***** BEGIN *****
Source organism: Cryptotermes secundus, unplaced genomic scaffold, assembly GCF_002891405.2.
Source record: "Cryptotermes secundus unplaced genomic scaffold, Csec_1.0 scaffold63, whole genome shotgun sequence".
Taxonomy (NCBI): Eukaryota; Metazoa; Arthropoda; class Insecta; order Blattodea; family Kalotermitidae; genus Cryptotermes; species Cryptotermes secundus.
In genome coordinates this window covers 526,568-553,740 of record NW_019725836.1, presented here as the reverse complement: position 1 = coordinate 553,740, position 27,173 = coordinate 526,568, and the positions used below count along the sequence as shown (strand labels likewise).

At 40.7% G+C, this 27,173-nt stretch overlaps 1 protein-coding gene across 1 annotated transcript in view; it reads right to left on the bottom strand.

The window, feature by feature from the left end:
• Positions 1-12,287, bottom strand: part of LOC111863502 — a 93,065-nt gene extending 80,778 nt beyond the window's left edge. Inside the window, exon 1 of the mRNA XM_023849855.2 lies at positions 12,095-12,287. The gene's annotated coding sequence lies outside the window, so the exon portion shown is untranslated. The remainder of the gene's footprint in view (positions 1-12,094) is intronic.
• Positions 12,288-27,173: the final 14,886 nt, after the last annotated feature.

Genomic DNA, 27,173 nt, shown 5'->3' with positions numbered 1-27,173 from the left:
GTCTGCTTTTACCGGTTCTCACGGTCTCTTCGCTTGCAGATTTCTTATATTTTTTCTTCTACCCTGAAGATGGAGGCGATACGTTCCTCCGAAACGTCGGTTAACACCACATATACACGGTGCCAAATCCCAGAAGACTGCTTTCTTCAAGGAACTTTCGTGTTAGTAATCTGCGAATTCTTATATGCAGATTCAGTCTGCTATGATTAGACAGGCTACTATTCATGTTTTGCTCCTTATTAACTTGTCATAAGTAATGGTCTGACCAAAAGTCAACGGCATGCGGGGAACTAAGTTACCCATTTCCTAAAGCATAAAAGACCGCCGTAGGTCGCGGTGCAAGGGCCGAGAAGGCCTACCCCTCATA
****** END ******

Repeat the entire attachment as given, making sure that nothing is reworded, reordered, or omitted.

Source organism: Cryptotermes secundus, unplaced genomic scaffold, assembly GCF_002891405.2.
Source record: "Cryptotermes secundus unplaced genomic scaffold, Csec_1.0 scaffold63, whole genome shotgun sequence".
Taxonomy (NCBI): Eukaryota; Metazoa; Arthropoda; class Insecta; order Blattodea; family Kalotermitidae; genus Cryptotermes; species Cryptotermes secundus.
In genome coordinates this window covers 526,568-553,740 of record NW_019725836.1, presented here as the reverse complement: position 1 = coordinate 553,740, position 27,173 = coordinate 526,568, and the positions used below count along the sequence as shown (strand labels likewise).

At 40.7% G+C, this 27,173-nt stretch overlaps 1 protein-coding gene across 1 annotated transcript in view; it reads right to left on the bottom strand.

The window, feature by feature from the left end:
• Positions 1-12,287, bottom strand: part of LOC111863502 — a 93,065-nt gene extending 80,778 nt beyond the window's left edge. Inside the window, exon 1 of the mRNA XM_023849855.2 lies at positions 12,095-12,287. The gene's annotated coding sequence lies outside the window, so the exon portion shown is untranslated. The remainder of the gene's footprint in view (positions 1-12,094) is intronic.
• Positions 12,288-27,173: the final 14,886 nt, after the last annotated feature.

Genomic DNA, 27,173 nt, shown 5'->3' with positions numbered 1-27,173 from the left:
GTCTGCTTTTACCGGTTCTCACGGTCTCTTCGCTTGCAGATTTCTTATATTTTTTCTTCTACCCTGAAGATGGAGGCGATACGTTCCTCCGAAACGTCGGTTAACACCACATATACACGGTGCCAAATCCCAGAAGACTGCTTTCTTCAAGGAACTTTCGTGTTAGTAATCTGCGAATTCTTATATGCAGATTCAGTCTGCTATGATTAGACAGGCTACTATTCATGTTTTGCTCCTTATTAACTTGTCATAAGTAATGGTCTGACCAAAAGTCAACGGCATGCGGGGAACTAAGTTACCCATTTCCTAAAGCATAAAAGACCGCCGTAGGTCGCGGTGCAAGGGCCGAGAAGGCCTACCCCTCATA